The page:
SESSION TITLE: Diagnosis and Treatment of IPF
SESSION TYPE: Original Investigation Slide
PRESENTED ON: Monday, October 26, 2015 at 01:30 PM - 02:30 PM
PURPOSE: The Phase III INPULSIS® trials assessed the efficacy and safety of nintedanib 150 mg twice daily (bid) versus placebo in patients with idiopathic pulmonary fibrosis (IPF). To be eligible for inclusion, a patient had to have a chest high-resolution computed tomography (HRCT) scan showing honeycombing and/or a combination of reticular abnormality and traction bronchiectasis, without nodules or consolidation or features suggestive of alternative causes. Nintedanib significantly reduced the annual rate of decline in forced vital capacity (FVC), the primary endpoint, in both trials. Key secondary endpoints were time to first acute exacerbation and change from baseline in St George’s Respiratory Questionnaire total score, both over 52 weeks. In this subgroup analysis, we investigated whether the treatment effect of nintedanib was the same in patients with or without honeycombing on HRCT at baseline.
METHODS: A post-hoc subgroup analysis of patients with or without honeycombing on HRCT at baseline was undertaken using pooled data from both INPULSIS® trials.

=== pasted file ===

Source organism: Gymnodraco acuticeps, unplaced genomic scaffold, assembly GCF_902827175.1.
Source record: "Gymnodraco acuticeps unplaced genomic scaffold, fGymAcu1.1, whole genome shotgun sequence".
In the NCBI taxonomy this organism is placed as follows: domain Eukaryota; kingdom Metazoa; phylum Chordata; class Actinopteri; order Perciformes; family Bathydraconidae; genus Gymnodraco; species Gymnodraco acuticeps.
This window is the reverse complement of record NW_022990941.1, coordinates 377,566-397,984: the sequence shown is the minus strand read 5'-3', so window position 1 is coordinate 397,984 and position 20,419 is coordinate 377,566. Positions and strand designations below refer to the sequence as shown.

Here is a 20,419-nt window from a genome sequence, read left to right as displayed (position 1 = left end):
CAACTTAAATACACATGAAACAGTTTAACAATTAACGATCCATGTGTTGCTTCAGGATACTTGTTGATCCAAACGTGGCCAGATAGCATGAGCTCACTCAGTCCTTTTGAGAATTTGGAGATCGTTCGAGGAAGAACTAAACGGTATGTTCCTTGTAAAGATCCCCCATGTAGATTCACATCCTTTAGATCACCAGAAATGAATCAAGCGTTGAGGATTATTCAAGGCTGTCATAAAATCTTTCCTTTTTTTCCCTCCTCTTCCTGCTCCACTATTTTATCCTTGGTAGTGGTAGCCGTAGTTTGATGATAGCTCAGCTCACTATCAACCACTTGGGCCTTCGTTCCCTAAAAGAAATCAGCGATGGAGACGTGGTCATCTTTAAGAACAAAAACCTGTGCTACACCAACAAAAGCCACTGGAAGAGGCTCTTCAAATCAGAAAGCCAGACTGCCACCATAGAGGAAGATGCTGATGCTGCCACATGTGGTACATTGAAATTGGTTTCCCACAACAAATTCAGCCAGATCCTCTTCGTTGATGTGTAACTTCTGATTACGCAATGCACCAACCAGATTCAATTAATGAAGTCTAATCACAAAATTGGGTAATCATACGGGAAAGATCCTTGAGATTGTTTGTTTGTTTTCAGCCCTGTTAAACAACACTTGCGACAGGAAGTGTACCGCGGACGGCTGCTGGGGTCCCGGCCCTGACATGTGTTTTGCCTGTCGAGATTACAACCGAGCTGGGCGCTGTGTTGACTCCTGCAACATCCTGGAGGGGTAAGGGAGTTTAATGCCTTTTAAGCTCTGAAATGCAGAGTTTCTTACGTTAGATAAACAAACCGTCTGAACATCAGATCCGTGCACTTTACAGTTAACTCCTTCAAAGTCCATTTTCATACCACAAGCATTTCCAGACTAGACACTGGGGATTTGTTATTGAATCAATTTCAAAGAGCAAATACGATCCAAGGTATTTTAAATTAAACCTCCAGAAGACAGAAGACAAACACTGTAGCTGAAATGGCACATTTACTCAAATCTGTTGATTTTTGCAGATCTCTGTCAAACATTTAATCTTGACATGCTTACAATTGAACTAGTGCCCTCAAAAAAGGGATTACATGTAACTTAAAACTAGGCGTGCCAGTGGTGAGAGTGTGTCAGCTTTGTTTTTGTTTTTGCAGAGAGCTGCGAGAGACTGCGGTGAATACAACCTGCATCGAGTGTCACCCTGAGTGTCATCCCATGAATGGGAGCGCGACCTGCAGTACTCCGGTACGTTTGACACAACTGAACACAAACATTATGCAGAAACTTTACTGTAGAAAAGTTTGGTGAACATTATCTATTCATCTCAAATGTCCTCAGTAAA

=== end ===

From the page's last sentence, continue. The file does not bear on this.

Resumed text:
RESULTS: 567 patients (nintedanib 326, placebo 241) had honeycombing at baseline and 494 (nintedanib 312, placebo 182) did not. Baseline characteristics for patients with versus without honeycombing were: mean age 67.4 versus 66.0 years, 81.5% versus 76.7% were male, mean FVC % predicted was 79.9% versus 79.1%, mean DLco % predicted was 44.8% versus 50.0%. In patients with honeycombing, the adjusted annual rate of decline in FVC was −117.8 mL/year with nintedanib and −212.8 mL/year with placebo (difference: 95.0 mL/year [95% CI: 49.0, 141.0]). In patients without honeycombing, the adjusted annual rate of decline in FVC was −109.3 mL/year with nintedanib and −237.2 mL/year with placebo (difference: 127.9 mL/year [95% CI: 76.8, 179.1]). The treatment-by-subgroup interaction for the primary endpoint was not significant (p=0.6177), indicating that the effect of nintedanib was similar between the subgroups. No significant treatment-by-subgroup interaction was observed for either key secondary endpoint.
CONCLUSIONS: In the INPULSIS® trials, the rate of FVC decline in the placebo groups was similar in patients with or without honeycombing on baseline HRCT. Nintedanib slowed disease progression by reducing the annual rate of FVC decline by a similar magnitude in patients with or without honeycombing on HRCT.
CLINICAL IMPLICATIONS: Nintedanib has a consistent effect on slowing disease progression in patients with IPF irrespective of the presence of honeycombing on HRCT.
DISCLOSURE: Amy Case: Consultant fee, speaker bureau, advisory committee, etc.: Boehringer Ingelheim, Consultant fee, speaker bureau, advisory committee, etc.: Intermune / Genentech Jorge Capapey: Employee: Boehringer Ingelheim Pharma GmbH & Co. KG Toshio Kimura: Employee: Boehringer Ingelheim Pharma GmbH & Co. KG Ganesh Raghu: Consultant fee, speaker bureau, advisory committee, etc.: Boehringer Ingelheim
No Product/Research Disclosure Information